March 3, 2017 - 3:00 pm
We will be meeting to discuss our center’s upcoming External Advisory Committee (EAC) Meeting (March 23rd & 24th) and NSF STC Site Visit (May 15th-17th.) CBMM Research Thrust Leaders will discuss overall goals for these events, as well as coordinate the respective poster sessions.
February 24, 2017 - 4:00 pm
Nathan Wilson Ph.D., Co-founder and CTO of Nara Logics
Title: Practical Approaches to Industry AI Inspired by Principles of Synaptic Computation
Abstract: Artificial cognitive systems are beginning to arise in organizations with an emerging nature and structure.  Neuroscientific principles are poised to transform this landscape for reasons that we will...
Ilya Nemenman
February 21, 2017 - 4:00 pm
Ilya Nemenman (Emory College)
Abstract: Last two-three decades have convinced the computational neuroscience community that sensory neurons encode information about the world not just in their firing rate, but also in the precise timing of their action potentials. However, whether this information is used by animals to actually...
Marine Biology Lab, Woods Hole, MA
February 14, 2017 - 3:30 pm
Update: the application deadline for the BMM Summer Course has been extended until Friday, April 7, 2017. Brains, Minds and Machines Summer Course 2017 A Special Topics Course at MBL Woods Hole, MA Directors: Gabriel Kreiman, Children’s Hospital, Harvard Medical School; and Tomaso Poggio, Massachusetts Institute of Technology Course Date: August 13 – September 3, 2017 Application Deadline: April 7, 2017 More information:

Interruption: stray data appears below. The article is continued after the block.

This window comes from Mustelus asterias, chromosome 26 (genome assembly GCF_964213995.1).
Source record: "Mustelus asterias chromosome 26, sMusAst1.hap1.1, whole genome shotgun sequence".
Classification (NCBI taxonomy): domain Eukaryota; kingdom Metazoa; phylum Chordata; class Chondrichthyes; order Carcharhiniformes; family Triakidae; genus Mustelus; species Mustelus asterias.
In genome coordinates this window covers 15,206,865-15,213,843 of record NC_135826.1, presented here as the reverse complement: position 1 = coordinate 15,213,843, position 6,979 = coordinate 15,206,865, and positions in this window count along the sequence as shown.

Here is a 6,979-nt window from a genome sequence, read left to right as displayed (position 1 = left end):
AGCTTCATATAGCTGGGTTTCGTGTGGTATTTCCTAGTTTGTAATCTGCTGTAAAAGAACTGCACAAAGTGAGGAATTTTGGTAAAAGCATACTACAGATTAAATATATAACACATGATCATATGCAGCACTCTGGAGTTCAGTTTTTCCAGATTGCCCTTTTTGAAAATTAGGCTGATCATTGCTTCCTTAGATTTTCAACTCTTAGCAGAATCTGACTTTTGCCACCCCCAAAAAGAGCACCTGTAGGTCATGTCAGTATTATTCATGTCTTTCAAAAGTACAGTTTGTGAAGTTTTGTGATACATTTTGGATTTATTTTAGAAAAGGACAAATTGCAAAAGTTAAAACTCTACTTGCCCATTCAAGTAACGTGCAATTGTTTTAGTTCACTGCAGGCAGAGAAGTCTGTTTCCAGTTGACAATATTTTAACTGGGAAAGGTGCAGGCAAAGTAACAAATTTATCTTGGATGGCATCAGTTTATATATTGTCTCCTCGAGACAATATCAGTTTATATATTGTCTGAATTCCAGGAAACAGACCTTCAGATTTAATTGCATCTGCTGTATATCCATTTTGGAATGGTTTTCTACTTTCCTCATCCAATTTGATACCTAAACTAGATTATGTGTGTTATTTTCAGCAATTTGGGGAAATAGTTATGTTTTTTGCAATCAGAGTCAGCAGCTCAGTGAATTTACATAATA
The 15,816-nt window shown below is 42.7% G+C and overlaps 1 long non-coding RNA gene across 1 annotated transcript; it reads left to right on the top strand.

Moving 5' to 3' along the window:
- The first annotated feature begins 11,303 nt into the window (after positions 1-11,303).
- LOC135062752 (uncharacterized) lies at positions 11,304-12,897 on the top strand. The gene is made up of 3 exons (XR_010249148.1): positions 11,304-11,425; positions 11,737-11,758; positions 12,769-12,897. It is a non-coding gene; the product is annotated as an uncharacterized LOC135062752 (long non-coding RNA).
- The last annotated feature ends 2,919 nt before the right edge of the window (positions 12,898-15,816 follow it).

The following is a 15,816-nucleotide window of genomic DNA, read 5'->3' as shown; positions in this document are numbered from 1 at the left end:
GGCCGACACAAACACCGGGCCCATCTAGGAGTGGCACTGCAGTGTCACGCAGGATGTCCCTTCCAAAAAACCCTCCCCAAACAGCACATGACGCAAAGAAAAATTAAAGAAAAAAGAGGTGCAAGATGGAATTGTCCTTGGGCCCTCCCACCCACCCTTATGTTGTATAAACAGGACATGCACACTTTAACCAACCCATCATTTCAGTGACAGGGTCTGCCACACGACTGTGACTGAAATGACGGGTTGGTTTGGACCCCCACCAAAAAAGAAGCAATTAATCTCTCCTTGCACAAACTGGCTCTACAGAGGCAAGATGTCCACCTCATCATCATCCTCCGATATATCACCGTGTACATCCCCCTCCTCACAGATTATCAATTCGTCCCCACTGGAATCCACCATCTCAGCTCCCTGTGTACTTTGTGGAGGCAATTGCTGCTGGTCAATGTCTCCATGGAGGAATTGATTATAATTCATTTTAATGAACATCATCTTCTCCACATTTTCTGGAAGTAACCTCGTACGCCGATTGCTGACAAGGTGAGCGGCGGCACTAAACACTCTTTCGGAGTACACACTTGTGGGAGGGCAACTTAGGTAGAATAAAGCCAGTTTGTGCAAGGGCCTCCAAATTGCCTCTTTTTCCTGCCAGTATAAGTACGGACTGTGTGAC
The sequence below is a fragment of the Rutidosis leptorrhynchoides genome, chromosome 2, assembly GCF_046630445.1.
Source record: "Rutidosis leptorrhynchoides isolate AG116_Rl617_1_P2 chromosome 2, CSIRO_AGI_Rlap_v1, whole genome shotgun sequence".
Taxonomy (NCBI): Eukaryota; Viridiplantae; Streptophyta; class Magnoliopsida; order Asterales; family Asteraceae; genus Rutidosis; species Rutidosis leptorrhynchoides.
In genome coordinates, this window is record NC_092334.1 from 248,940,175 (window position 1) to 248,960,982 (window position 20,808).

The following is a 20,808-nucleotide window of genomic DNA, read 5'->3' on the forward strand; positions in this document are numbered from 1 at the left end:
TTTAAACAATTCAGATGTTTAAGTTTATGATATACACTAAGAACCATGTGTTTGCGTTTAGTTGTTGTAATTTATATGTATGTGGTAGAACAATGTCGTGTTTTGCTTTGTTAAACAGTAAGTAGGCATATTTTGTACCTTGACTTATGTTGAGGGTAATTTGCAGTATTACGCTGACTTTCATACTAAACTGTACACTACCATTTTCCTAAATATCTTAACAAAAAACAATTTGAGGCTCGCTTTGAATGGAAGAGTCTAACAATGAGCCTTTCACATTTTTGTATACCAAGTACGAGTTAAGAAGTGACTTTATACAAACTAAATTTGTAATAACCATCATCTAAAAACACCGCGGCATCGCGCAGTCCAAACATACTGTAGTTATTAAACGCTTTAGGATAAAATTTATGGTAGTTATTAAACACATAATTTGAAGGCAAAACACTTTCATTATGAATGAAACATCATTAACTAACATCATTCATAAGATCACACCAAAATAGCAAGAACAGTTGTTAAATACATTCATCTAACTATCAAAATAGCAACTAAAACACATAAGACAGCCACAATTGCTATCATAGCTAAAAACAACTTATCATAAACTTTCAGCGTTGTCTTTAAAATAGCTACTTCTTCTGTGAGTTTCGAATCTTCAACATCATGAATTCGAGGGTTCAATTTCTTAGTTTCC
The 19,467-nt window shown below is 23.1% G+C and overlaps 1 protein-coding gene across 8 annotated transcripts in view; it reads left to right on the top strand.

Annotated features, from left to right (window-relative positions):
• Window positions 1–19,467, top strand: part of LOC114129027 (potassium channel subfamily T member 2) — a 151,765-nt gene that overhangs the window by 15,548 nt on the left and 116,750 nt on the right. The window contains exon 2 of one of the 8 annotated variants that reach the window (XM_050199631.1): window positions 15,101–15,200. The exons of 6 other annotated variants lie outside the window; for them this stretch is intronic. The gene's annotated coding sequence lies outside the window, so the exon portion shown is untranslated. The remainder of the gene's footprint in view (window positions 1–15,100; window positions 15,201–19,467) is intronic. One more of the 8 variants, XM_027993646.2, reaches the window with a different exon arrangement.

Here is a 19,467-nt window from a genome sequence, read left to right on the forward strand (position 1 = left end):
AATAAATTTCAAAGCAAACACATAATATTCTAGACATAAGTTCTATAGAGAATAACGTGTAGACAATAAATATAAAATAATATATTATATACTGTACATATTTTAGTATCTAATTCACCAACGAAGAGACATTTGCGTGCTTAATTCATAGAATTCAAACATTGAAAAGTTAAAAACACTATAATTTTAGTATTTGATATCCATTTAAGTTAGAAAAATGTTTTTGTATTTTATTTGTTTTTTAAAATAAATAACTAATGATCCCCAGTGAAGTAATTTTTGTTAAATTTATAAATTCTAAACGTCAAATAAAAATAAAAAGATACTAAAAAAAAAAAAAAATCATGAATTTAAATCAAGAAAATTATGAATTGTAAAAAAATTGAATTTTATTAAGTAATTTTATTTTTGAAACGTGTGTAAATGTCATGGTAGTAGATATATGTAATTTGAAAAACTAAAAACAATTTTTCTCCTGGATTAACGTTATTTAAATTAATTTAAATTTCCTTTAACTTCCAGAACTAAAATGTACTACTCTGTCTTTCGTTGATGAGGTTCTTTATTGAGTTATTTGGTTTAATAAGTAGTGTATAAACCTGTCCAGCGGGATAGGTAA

February 13, 2017 - 10:45 am
Over the past couple of decades, researchers like Saxe have used functional MRI to study brain activity in adults and children. But fMRI, like a 19th-century daguerreotype, requires subjects to lie perfectly still lest the image become hopelessly blurred. Babies are jittering bundles of motion when not asleep, and they can’t be cajoled or bribed into stillness. The few fMRI studies done on babies to date mostly focused on playing sounds to them...
February 10, 2017 - 4:00 pm
Dr. Brian Subirana  , Dr. Bror Saxberg
In this talk, Brian Subirana will first review research conducted over the last 120 years since Ebbinghaus's seminal work in 1885 on the forgetting curve. This review (joint work in progress with Aikaterini Bagiati and Sanjay Sarma) aims to understand whether, and to what extent, what is learned in...
Lung-on-a-chip, a product of Convergence research, quickly screens drugs for effectiveness and safety.
February 10, 2017 - 12:45 pm
Written by: Phil Sharp 1,2 Susan Hockfield 3,4,† Author Affiliations 1Institute Professor, Massachusetts Institute of Technology, Cambridge, MA 02139, USA. 2President of AAAS, 2014-2015. 3President Emerita, Massachusetts Institute of Technology, Cambridge, MA 02139, USA. 4AAAS President. † Corresponding author. Email:   Science  10 Feb 2017: Vol. 355, Issue 6325, pp. 589 DOI: 10.1126/science.aam8563   "THE...
February 2, 2017 - 8:00 am